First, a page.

In a world increasingly saturated with data and information, data visualizations are a potent way to break through the clutter, tell your story, and persuade people to action. Raw statistics by themselves are fine. But showing in context, whether with a simple chart or more creatively in an interactive form, is the future of sharing information, and needs to be embedded in the thinking of all communications professionals.
Combining data – which can be dry – with real creativity – which isn’t something humans, even creative ones, can simply turn on and off – can be challenging. Yet we live in a stream-powered mobile world that is increasingly visual, inspiring demands from media to achieve equal parts style and substance for news. This explains why unique and truly compelling visualizations are an underused, yet devastatingly effective tactic. They are equal parts rare and in demand. They beg to be shared. They are a catalyst for conversation, awareness, and action.
Visualizing Data Is Your Secret Weapon
Your marketing arm would be remiss not to have a designer on-hand or partner capable of creative and attractive visualizations as part of a larger content mix. Your analytics team is not doing their job if they sit on your digital analytics and BI data without thinking of how to use it to create persuasive internal and external visualizations. Such content attracts links, traffic, and media reactions – all essential for success in a world where no one has a monopoly on attention. Let’s take a look at a few examples from brands that are successful at thinking visually.
OKCupid Visualizes Dating Trends to Dominate the Online Dating Industry Conversation
Image source: OKCupid
OkTrends is the dating trends blog sharing original research and insights from the free Internet dating site (which is still very active) OkCupid. The blog compiles observations and statistics from hundreds of millions of OkCupid user interactions, all to explore the data side of the online dating world in a way that is accessible to everyone. Visualizations not only helped them attract millions of visitors, thousands of shares, and hundreds of comments per story, but they eventually (as part of a larger strategy) led to an acquisition by Match.com for $50 million in cash.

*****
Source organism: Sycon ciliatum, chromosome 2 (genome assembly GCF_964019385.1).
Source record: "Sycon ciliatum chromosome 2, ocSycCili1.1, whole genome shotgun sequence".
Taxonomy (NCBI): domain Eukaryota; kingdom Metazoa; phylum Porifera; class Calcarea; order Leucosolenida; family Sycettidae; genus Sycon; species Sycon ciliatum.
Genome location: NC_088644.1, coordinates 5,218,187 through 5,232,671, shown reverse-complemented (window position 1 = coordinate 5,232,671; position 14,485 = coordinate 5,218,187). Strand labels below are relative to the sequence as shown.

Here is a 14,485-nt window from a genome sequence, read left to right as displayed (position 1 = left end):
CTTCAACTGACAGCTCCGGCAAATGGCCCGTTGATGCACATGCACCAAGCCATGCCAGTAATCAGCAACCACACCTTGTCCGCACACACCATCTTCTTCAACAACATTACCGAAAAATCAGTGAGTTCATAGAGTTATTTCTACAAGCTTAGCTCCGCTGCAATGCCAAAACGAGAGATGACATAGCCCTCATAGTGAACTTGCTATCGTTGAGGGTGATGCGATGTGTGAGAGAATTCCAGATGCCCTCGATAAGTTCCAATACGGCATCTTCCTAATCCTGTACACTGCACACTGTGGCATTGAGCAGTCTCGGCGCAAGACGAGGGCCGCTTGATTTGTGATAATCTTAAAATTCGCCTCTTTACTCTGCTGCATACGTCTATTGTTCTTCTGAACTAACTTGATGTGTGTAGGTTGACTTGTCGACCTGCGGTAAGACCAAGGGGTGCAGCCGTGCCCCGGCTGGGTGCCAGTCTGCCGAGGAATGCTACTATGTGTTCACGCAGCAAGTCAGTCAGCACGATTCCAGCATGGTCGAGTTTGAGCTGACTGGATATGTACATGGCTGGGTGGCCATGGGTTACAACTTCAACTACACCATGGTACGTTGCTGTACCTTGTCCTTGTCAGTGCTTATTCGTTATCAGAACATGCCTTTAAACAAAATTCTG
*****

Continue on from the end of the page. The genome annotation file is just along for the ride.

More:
Google Clearly Shows “How Search Works” in Interactive Visualization
At Google, not only do we create products that visualize data, but we use it creatively in our own marketing. For example, our search team put together a visualization on “how search works” that brings together some compelling data points such as the size of Google’s index, to speed at results are returned into an easy-to-follow story. The most interesting part of this interactive visual to me was how the content was accessible and interesting to both a business and consumer audience. On the Web, everything is to a consumer, so creating something that’s sharable and interesting is key for all types of brands, B2B included.
Eloqua Shares Visual Thinking in Ongoing Infographic Series
Eloqua is a leading provider in the marketing automation space and also a brand I previously consulted for. In partnership with design agency JESS3, they created some creative infographics such as a “Blog Tree” visualization of blogs in the marketing category, a “Content Grid” showing where in the buying cycle types of digital content live and key performance indicators (KPIs), and a “History of Dreamforce” infographic outlining the history of their annual event. Eloqua’s visual thinking was award-winning and helped add context to a growing sector, but even better, their quality marketing was a key factor in helping them grow to the point that they went IPO and later their acquisition for $810 million.
A Final Note of Caution About Visualizations
Pretty colors and creative elements are fine in data visualization, but as far as effectiveness goes, simplicity is best. When proving your point with data, don’t overcomplicate it. And be skeptical of those who do: whether visually or with what Charles Seife refers to as Potemkin numbers in his landmark book, Proofiness. In many cases, this is an indicator that someone is attempting to hide or exaggerate something.
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